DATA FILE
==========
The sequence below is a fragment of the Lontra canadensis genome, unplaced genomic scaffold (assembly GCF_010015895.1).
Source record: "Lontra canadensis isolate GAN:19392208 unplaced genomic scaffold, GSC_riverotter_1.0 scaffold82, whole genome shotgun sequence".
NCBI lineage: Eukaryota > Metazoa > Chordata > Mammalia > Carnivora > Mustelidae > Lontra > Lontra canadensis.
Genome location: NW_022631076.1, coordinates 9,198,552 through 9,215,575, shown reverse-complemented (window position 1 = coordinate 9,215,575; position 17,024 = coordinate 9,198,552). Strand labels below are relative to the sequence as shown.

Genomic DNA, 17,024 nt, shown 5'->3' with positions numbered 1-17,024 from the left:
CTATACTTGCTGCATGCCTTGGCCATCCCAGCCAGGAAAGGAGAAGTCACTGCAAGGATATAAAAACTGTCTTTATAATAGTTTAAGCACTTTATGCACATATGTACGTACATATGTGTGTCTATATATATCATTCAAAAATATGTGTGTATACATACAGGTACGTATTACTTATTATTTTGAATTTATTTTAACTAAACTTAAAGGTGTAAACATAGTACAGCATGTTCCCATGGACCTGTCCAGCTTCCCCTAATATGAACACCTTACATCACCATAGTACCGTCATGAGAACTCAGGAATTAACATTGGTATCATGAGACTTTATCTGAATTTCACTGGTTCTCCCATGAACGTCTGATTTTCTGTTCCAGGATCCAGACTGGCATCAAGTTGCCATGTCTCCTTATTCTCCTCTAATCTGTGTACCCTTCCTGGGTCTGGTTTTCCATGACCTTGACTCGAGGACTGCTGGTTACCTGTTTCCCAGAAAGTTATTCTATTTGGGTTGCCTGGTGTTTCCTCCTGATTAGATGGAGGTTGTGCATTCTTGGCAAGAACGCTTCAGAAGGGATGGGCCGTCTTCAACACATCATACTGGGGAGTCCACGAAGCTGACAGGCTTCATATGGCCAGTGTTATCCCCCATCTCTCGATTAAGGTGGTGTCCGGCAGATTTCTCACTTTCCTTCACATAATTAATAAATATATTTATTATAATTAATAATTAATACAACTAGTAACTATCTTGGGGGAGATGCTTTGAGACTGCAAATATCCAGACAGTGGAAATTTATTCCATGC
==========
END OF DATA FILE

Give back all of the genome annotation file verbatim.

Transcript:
The sequence below is a fragment of the Lontra canadensis genome, unplaced genomic scaffold (assembly GCF_010015895.1).
Source record: "Lontra canadensis isolate GAN:19392208 unplaced genomic scaffold, GSC_riverotter_1.0 scaffold82, whole genome shotgun sequence".
NCBI lineage: Eukaryota > Metazoa > Chordata > Mammalia > Carnivora > Mustelidae > Lontra > Lontra canadensis.
Genome location: NW_022631076.1, coordinates 9,198,552 through 9,215,575, shown reverse-complemented (window position 1 = coordinate 9,215,575; position 17,024 = coordinate 9,198,552). Strand labels below are relative to the sequence as shown.

Genomic DNA, 17,024 nt, shown 5'->3' with positions numbered 1-17,024 from the left:
CTATACTTGCTGCATGCCTTGGCCATCCCAGCCAGGAAAGGAGAAGTCACTGCAAGGATATAAAAACTGTCTTTATAATAGTTTAAGCACTTTATGCACATATGTACGTACATATGTGTGTCTATATATATCATTCAAAAATATGTGTGTATACATACAGGTACGTATTACTTATTATTTTGAATTTATTTTAACTAAACTTAAAGGTGTAAACATAGTACAGCATGTTCCCATGGACCTGTCCAGCTTCCCCTAATATGAACACCTTACATCACCATAGTACCGTCATGAGAACTCAGGAATTAACATTGGTATCATGAGACTTTATCTGAATTTCACTGGTTCTCCCATGAACGTCTGATTTTCTGTTCCAGGATCCAGACTGGCATCAAGTTGCCATGTCTCCTTATTCTCCTCTAATCTGTGTACCCTTCCTGGGTCTGGTTTTCCATGACCTTGACTCGAGGACTGCTGGTTACCTGTTTCCCAGAAAGTTATTCTATTTGGGTTGCCTGGTGTTTCCTCCTGATTAGATGGAGGTTGTGCATTCTTGGCAAGAACGCTTCAGAAGGGATGGGCCGTCTTCAACACATCATACTGGGGAGTCCACGAAGCTGACAGGCTTCATATGGCCAGTGTTATCCCCCATCTCTCGATTAAGGTGGTGTCCGGCAGATTTCTCACTTTCCTTCACATAATTAATAAATATATTTATTATAATTAATAATTAATACAACTAGTAACTATCTTGGGGGAGATGCTTTGAGACTGCAAATATCCAGACAGTGGAAATTTATTCCATGC